Life is change. Growth is optional. Choose wisely.....(An article written for the Outdoor Industries Women's Coalition
Change. It’s all around us, every day. Take, for instance, the change from 2011 to 2012. How many resolutions did you make this week? "In 2012 I will workout more, I will become more focused on my family, I will look for a new job, I will get a handle on my stress level.”
Thoughts this time of the year lean heavily towards "change.” In fact, every year, we promise ourselves that something we are currently doing currently needs to be done differently. We concentrate on changing our behavior, our habits, doing more, doing less. We vow to "change.” And often we fail…why? Because we are asking ourselves to do the one thing our body is hardwired to NOT do….change.
As a Performance Life Coach, I spend a great deal of time with my clients focusing on change they desire, or navigating change made for them. And one thing is for sure, change is inevitable. Change has always been a necessary aspect of life and work, and our world is changing rapidly.
Change is "the act or instance of making or becoming different.” We make thousands of changes everyday. We change our mind, our clothes, our thoughts, our focus, our attention, and professionally, we even change words everyday (think spell check… Change, Ignore, Change All, Ignore All…). In our lives, we have the same choices as the computer options – to ignore the change or embrace the change. But changing the spelling of words is easy compared to changing behavior patterns. Changing our behaviors, and how we think, how we feel, our jobs, our partners, or our location can be some of the largest fears we face in life.
For each of us, our success and well-being depends on how well we adapt to change. How we emerge on the other side of change is based on how well we navigate through the change. And let’s be honest, most of us are NOT good at navigating change. Without conscious thought, we either sail through changes in our lives or the change in front of us leaves us paralyzed. And the end result can often leave us missing an opportunity that was knocking on our door.
"The key to change…is to let go of fear.” - Rosanne Cash
Why are we so reluctant to address—or even admit—change in our lives? Because change is hard, dangerous, scary, tiring, frustrating and repetitious. Even positive change such as getting married, having a baby, or getting that "dream job” can generate a great deal of fear.
With change, you are blind to what is coming next. Most people thrive on predictability, sureness; the security of knowing what is around the corner. Change means stepping into the unknown and losing that security, leading to paralysis.
Change also means giving up control, which can create enormous fear. When you are not in control, you lose your sense of invulnerability and quickly see you are less powerful than you thought. So to avoid feeling out of control, you hunker down and ignore the change in front of you.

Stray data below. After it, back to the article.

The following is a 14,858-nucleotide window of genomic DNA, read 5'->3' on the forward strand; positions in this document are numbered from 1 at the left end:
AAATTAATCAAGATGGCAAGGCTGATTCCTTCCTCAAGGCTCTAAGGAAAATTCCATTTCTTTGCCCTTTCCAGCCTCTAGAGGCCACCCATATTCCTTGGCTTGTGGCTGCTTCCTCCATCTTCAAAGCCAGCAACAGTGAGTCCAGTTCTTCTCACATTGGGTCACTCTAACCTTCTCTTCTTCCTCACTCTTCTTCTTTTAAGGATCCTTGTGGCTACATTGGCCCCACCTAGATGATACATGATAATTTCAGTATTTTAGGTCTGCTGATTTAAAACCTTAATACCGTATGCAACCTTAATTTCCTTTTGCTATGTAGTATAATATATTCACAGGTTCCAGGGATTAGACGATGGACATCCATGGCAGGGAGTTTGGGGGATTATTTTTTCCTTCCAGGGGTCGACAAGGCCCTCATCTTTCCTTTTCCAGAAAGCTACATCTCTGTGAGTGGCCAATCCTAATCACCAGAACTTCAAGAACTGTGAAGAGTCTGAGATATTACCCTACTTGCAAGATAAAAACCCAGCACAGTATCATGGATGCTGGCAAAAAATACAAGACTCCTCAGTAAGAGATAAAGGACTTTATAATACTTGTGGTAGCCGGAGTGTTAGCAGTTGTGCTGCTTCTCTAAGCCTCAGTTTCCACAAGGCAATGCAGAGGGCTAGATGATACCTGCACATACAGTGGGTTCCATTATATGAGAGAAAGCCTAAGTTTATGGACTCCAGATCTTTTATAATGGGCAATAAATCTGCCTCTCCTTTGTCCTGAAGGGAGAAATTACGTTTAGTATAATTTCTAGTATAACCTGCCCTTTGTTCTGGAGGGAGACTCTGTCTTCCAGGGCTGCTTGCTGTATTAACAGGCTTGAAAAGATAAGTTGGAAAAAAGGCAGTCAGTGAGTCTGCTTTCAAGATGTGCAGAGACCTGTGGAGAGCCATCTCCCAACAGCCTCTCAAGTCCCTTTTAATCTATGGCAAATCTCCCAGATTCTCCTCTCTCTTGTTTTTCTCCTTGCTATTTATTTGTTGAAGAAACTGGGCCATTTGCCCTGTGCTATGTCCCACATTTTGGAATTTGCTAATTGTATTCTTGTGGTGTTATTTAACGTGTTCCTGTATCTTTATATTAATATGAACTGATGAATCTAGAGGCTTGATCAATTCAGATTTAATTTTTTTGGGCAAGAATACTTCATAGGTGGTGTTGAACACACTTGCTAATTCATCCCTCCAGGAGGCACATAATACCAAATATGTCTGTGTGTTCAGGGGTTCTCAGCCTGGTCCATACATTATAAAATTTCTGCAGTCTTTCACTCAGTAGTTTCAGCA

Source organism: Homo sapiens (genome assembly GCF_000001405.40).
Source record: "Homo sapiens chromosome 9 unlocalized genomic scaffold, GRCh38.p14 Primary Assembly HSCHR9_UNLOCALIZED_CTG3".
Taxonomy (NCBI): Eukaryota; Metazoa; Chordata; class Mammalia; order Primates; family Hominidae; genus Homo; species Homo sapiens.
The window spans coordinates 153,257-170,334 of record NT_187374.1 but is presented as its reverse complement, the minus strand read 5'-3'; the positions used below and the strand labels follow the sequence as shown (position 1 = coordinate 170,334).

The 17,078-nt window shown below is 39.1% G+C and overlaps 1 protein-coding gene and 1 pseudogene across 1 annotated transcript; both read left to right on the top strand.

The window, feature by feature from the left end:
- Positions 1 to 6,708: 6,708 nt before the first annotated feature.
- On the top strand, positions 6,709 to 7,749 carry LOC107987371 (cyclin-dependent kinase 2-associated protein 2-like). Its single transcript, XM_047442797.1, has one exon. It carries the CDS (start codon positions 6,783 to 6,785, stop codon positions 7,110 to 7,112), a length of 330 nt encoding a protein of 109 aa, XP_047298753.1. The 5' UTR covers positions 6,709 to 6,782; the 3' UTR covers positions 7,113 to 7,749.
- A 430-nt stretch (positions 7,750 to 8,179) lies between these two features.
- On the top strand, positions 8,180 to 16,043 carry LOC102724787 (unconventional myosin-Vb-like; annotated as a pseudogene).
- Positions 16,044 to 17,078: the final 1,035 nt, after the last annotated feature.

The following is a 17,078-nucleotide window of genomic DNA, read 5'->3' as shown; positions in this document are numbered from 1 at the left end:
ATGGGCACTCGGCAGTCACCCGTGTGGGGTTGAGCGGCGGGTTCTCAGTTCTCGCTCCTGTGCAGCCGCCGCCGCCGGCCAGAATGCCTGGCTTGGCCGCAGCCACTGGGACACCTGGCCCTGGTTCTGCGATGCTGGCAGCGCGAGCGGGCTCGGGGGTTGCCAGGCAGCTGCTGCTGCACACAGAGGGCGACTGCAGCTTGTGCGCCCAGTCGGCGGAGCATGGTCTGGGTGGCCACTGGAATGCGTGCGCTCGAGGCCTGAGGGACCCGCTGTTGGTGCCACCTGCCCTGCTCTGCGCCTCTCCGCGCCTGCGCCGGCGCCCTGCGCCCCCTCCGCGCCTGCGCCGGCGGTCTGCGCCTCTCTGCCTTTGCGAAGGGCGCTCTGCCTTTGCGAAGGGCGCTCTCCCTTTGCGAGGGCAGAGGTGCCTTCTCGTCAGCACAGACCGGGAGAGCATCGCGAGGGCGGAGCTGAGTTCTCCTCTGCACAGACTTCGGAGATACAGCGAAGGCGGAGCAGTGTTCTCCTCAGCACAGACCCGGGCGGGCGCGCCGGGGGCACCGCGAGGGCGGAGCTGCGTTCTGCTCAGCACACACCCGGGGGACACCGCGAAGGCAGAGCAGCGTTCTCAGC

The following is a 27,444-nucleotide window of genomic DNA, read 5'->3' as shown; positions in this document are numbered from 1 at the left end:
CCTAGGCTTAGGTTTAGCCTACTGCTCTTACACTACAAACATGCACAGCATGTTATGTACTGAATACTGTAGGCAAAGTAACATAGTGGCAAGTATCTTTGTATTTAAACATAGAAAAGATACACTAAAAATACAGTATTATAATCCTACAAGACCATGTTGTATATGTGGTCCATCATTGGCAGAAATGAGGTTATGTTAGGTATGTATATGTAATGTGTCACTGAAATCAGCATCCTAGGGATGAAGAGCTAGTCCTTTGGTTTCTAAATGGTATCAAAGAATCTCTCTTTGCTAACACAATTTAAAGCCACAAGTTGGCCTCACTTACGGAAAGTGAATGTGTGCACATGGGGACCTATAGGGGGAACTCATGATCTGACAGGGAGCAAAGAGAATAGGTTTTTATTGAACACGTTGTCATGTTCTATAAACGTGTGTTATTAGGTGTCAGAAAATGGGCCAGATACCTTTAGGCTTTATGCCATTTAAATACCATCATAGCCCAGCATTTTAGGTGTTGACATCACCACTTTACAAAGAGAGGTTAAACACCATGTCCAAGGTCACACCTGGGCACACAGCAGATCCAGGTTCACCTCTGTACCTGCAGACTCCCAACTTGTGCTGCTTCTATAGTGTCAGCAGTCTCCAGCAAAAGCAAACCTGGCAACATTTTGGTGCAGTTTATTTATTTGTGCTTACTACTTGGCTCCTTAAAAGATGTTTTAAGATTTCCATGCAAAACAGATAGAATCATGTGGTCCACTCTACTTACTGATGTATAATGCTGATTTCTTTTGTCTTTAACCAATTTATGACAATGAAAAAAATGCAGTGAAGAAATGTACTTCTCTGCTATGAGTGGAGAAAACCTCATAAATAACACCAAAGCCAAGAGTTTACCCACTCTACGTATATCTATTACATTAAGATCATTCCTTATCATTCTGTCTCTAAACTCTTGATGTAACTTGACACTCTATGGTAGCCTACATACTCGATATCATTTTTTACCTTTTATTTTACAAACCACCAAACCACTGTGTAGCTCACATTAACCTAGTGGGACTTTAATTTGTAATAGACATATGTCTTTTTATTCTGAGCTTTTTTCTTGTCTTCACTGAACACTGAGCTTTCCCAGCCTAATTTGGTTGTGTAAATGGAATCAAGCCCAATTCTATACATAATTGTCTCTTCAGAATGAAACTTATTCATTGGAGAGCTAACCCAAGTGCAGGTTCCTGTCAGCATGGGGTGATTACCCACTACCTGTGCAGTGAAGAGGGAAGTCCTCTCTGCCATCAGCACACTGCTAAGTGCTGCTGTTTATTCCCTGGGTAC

But change doesn’t just evoke emotional responses. Neurologically and physiologically, our bodies and mind do not want change either, except if it’s to avoid pain. When your mind detects a difference between an existing condition and a new condition, it produces an "error” signal. The error signal received by the amygdala (the prehistoric part of the brain that tells us to be wary of saber toothed tigers) sounds an alarm producing the emotion of fear. The prefrontal cortex receives the fear signal and creates what it believes to be the necessary response—typically "stay away, stay far far away.”
"If you don’t create change, change will create you.”
There is a beauty in our own chaos. Change is disruptive and our own chaos is safer. People choose to stay unhappy because they fear change. Even if you are profoundly unhappy you are, change is scarier because the unknown of the change feels larger than the unhappiness we are feeling.
Change also takes time and patience and in today’s "do it now society”, change often comes too slow so we give up quickly.
But by avoiding change, we create even bigger problems, such as lost opportunities, broken relationships, or an unhappiness that cuts to the core. Major changes in people’s lives can be painful, so those changes are fought until people reach their misery threshold and then reluctantly do something rash to escape a bad situation.
What would it be like if you could face change from the beginning? Or even, embrace change?
"Consider how hard it is to change yourself and you’ll understand what little chance you have trying to change others.”
The key to navigating change is to know what stage of change you are in. People react, respond and adjust to change in a sequence of six predictable stages, deemed The Change Cycle.
The first stage, where a great deal of stress occurs, is around loss, specifically the loss of safety, security, or the loss of something known. Loss, chosen or not, affects our bodies deeply, and often this is where we choose the "Ignore” button in our own change navigation. We get a quick peek at change coming and we high tail it the other direction.
But navigating change is not as impossible as it sounds. And, even better news, you can reduce the discomfort, fear, and stress caused by changes in your life if you are aware of them, aware of how you are reacting to them, and consciously exploring your options without automatically running the other way.
Throughout 2012, OIWC will address the topic of change. We will uncover what your comfort level is with change and use that information to begin to navigate your change. And we will help you identify where you are in The Change Cycle, because knowing where you are and were you are headed are important to feeling secure. If you are ready to consciously hit the "Change” button in 2012, then stay tuned…. OIWC will show you how.
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